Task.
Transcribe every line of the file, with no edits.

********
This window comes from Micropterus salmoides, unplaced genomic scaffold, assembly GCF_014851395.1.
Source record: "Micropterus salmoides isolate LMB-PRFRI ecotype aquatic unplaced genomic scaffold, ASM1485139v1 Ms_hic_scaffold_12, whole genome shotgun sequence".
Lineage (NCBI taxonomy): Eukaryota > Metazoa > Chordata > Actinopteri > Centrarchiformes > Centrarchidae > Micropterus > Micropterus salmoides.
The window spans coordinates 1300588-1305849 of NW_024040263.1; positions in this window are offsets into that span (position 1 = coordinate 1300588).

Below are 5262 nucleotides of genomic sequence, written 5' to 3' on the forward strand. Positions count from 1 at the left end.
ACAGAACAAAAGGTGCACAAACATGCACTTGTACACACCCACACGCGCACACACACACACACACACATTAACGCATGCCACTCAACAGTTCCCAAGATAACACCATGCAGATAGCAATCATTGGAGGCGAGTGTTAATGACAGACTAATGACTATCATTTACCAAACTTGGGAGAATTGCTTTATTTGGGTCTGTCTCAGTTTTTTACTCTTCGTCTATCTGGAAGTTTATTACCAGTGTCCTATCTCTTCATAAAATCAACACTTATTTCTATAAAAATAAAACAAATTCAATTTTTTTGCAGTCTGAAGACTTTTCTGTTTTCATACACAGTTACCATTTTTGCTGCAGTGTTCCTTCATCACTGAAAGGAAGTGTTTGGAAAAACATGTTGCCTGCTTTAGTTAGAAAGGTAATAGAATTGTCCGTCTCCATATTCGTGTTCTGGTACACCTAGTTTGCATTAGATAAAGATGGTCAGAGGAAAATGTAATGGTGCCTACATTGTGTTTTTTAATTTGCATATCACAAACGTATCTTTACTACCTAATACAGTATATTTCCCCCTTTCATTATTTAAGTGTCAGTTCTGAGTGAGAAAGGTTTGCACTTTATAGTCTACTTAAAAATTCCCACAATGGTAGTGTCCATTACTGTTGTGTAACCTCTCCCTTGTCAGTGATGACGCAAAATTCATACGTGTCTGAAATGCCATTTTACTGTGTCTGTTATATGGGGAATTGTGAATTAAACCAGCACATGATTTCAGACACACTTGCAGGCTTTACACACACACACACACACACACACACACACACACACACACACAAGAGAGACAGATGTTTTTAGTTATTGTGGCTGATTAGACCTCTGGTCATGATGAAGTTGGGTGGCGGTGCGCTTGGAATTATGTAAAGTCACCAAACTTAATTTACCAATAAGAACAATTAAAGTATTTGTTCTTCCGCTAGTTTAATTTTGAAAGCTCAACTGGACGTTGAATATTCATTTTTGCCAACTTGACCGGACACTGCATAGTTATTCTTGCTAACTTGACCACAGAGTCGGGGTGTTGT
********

This window comes from Micropterus salmoides, unplaced genomic scaffold, assembly GCF_014851395.1.
Source record: "Micropterus salmoides isolate LMB-PRFRI ecotype aquatic unplaced genomic scaffold, ASM1485139v1 Ms_hic_scaffold_12, whole genome shotgun sequence".
Lineage (NCBI taxonomy): Eukaryota > Metazoa > Chordata > Actinopteri > Centrarchiformes > Centrarchidae > Micropterus > Micropterus salmoides.
The window spans coordinates 1300588-1305849 of NW_024040263.1; positions in this window are offsets into that span (position 1 = coordinate 1300588).

Below are 5262 nucleotides of genomic sequence, written 5' to 3' on the forward strand. Positions count from 1 at the left end.
ACAGAACAAAAGGTGCACAAACATGCACTTGTACACACCCACACGCGCACACACACACACACACACATTAACGCATGCCACTCAACAGTTCCCAAGATAACACCATGCAGATAGCAATCATTGGAGGCGAGTGTTAATGACAGACTAATGACTATCATTTACCAAACTTGGGAGAATTGCTTTATTTGGGTCTGTCTCAGTTTTTTACTCTTCGTCTATCTGGAAGTTTATTACCAGTGTCCTATCTCTTCATAAAATCAACACTTATTTCTATAAAAATAAAACAAATTCAATTTTTTTGCAGTCTGAAGACTTTTCTGTTTTCATACACAGTTACCATTTTTGCTGCAGTGTTCCTTCATCACTGAAAGGAAGTGTTTGGAAAAACATGTTGCCTGCTTTAGTTAGAAAGGTAATAGAATTGTCCGTCTCCATATTCGTGTTCTGGTACACCTAGTTTGCATTAGATAAAGATGGTCAGAGGAAAATGTAATGGTGCCTACATTGTGTTTTTTAATTTGCATATCACAAACGTATCTTTACTACCTAATACAGTATATTTCCCCCTTTCATTATTTAAGTGTCAGTTCTGAGTGAGAAAGGTTTGCACTTTATAGTCTACTTAAAAATTCCCACAATGGTAGTGTCCATTACTGTTGTGTAACCTCTCCCTTGTCAGTGATGACGCAAAATTCATACGTGTCTGAAATGCCATTTTACTGTGTCTGTTATATGGGGAATTGTGAATTAAACCAGCACATGATTTCAGACACACTTGCAGGCTTTACACACACACACACACACACACACACACACACACACACACACAAGAGAGACAGATGTTTTTAGTTATTGTGGCTGATTAGACCTCTGGTCATGATGAAGTTGGGTGGCGGTGCGCTTGGAATTATGTAAAGTCACCAAACTTAATTTACCAATAAGAACAATTAAAGTATTTGTTCTTCCGCTAGTTTAATTTTGAAAGCTCAACTGGACGTTGAATATTCATTTTTGCCAACTTGACCGGACACTGCATAGTTATTCTTGCTAACTTGACCACAGAGTCGGGGTGTTGT